1. You forgot paranoid schizophrenics with a penchant for conspiracy theories, and people whose estimation of their own intelligence is inversely proportional to the number of languages they speak.

      Get out much?

      1. For the record, I believe that our current political leadership–regardless of party–are interested only in maintaining their own power and prosperity, and will do whatever they can to preserve it. It’s not a Democrat or Republican thing. They’re all equally bad, and the only difference is who gets the screws put to them at any particular time.

    2. Yeeesss! It’s always heartening to discover someone with a brain on the site. And, don’ worry about being called a “troll” Mr. Kent… that’s the only reply the lemmings around here have to say when someone posts anything other than praise for the once great company and it’s current failed leadership.

      1. Jay, you have just, in a truly spectacular fashion, confirmed what everyone with a brain on here already knew, and that is you are an imbecile. Kent’s post was satirical and sarcastic, but you’re to stupid to realise it.
        Cretin.

    3. I know you’ve got a political axe to grind, but I’ll be fair and say that the government has probably spied on most of your list. However, you should have been a little more honest and pointed out that it has been ADMITTED that the current government has spied on, infiltrated, and coordinated physical attacks on many politically-left groups, including Occupy Wall Street. This happened, and many government documents released under FOIA that describe it, despite the fact that in those same documents the government agents describe the groups as peaceful/non-violent. In other words, your legitimate paranoia needs to be more inclusive. The folks in power from EITHER major party are interested in spying on and suppressing the speech/freedom of ANYONE who dissents from the current established powers.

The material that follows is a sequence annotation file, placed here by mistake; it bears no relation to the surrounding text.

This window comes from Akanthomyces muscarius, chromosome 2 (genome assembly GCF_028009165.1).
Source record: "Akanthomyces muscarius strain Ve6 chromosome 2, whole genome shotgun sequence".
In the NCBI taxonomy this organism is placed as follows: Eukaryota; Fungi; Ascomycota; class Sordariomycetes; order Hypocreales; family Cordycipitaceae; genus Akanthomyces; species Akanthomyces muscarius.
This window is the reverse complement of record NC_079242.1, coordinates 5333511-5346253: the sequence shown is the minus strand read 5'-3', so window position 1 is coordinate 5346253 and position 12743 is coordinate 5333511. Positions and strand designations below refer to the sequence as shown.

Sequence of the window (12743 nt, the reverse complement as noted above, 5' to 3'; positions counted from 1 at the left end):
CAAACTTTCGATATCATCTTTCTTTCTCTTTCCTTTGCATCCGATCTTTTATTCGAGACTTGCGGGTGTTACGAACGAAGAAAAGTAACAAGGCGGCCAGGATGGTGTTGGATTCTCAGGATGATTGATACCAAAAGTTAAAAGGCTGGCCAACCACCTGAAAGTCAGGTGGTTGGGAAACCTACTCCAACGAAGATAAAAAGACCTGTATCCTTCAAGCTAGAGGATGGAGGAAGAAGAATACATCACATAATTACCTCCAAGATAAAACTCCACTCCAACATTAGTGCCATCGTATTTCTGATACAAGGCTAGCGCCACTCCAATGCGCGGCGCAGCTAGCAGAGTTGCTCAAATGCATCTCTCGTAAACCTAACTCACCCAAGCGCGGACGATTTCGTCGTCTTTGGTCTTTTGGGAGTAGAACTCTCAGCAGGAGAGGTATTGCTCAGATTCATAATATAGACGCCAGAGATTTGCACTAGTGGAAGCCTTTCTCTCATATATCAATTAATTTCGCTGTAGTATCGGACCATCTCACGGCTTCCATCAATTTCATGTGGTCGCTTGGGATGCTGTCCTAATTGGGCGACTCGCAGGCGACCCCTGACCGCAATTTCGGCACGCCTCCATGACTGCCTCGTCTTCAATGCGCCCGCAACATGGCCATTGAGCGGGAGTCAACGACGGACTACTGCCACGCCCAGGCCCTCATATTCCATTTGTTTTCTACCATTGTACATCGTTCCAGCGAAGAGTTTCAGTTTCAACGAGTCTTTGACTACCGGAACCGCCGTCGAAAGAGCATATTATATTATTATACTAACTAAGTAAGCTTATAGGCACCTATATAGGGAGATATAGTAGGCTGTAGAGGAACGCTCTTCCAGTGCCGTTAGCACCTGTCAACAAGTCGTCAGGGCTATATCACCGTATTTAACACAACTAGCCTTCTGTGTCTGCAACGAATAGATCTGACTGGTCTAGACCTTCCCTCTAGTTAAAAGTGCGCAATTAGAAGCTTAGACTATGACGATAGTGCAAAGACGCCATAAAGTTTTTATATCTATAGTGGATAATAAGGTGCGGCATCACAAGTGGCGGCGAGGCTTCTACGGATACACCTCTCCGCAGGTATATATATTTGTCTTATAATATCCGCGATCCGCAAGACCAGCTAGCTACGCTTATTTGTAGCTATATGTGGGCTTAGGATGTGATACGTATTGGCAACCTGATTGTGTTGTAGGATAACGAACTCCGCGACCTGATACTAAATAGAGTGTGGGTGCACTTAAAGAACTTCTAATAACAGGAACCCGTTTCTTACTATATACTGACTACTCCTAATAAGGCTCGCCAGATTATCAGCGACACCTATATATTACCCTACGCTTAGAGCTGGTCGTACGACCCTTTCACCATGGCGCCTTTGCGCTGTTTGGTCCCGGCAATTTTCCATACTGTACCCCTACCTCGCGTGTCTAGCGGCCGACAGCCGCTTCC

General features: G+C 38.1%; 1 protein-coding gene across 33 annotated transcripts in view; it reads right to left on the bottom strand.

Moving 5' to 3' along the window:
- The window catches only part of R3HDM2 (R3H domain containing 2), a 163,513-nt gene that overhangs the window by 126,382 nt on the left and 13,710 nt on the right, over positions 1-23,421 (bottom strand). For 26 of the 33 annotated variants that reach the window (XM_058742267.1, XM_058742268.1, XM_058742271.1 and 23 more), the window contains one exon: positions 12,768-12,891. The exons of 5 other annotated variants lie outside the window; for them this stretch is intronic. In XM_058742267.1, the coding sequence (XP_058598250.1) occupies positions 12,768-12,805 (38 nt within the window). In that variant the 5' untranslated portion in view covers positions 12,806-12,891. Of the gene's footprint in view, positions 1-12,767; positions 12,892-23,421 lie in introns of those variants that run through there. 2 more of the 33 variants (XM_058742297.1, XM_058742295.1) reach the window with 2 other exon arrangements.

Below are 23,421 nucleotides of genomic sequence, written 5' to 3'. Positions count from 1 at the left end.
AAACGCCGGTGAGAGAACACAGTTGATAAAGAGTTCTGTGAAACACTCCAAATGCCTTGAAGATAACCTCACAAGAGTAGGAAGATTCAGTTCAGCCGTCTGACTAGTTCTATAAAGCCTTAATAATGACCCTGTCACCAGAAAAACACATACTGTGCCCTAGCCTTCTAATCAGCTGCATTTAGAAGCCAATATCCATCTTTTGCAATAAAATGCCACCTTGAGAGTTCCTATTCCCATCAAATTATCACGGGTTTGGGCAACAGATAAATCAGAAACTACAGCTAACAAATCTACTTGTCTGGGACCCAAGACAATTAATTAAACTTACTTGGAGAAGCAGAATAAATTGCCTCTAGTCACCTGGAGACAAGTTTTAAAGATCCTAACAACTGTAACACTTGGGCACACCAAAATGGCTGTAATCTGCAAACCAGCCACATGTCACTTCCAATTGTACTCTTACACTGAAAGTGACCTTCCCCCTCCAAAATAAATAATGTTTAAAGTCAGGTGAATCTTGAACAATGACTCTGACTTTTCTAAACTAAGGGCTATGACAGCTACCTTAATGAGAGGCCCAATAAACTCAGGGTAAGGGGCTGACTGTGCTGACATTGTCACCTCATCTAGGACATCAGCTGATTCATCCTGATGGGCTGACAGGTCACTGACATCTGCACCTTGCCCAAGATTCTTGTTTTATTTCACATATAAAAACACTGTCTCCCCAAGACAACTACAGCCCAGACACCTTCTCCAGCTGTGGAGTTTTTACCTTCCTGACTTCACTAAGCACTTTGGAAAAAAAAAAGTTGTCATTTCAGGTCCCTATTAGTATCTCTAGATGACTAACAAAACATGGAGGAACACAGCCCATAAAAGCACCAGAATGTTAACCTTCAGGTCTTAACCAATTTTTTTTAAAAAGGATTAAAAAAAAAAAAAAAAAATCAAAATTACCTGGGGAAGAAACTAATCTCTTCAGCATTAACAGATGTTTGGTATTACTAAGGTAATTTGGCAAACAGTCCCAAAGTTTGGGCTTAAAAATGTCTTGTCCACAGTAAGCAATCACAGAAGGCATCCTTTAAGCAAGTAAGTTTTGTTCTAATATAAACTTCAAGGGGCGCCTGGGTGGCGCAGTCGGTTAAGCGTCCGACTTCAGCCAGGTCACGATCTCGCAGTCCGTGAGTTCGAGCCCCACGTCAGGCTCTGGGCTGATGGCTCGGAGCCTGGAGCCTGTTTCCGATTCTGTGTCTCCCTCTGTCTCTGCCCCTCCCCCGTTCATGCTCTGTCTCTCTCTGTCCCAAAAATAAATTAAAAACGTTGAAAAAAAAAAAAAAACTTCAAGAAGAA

In other words, you’re playing into their “pit one side that cares against the other” distraction game. While you hate on the left-leaning people who also care about freedom, they’re stealing everything to hand to the plutocrats who don’t give a shit about any principles except “more-for-me.”

  5. Ok blah blah bull crap…
    Ask for permission my ass!
    That should have a spine and just report it. Put up a live feed on Twitter or something. Let the government sue them which will attract attention to what serious breach of privacy and crap they are up to. And I get really irritated that most if the reporting on US TV, at least on CNBC and Bloomberg has been about how Snowdrn can be charged… Amazing… No one has a spin to stand up and say THIS IS FUCKIG WRONG. Ok government writes the law and does what they want but at least have some “common sense” and stand up! I am bit a US citizen but this concerns everyone all over the world and I am really dissapointed in Obama. He should stand up and say – This is wrong and I will shut down this NSA program tomorrow.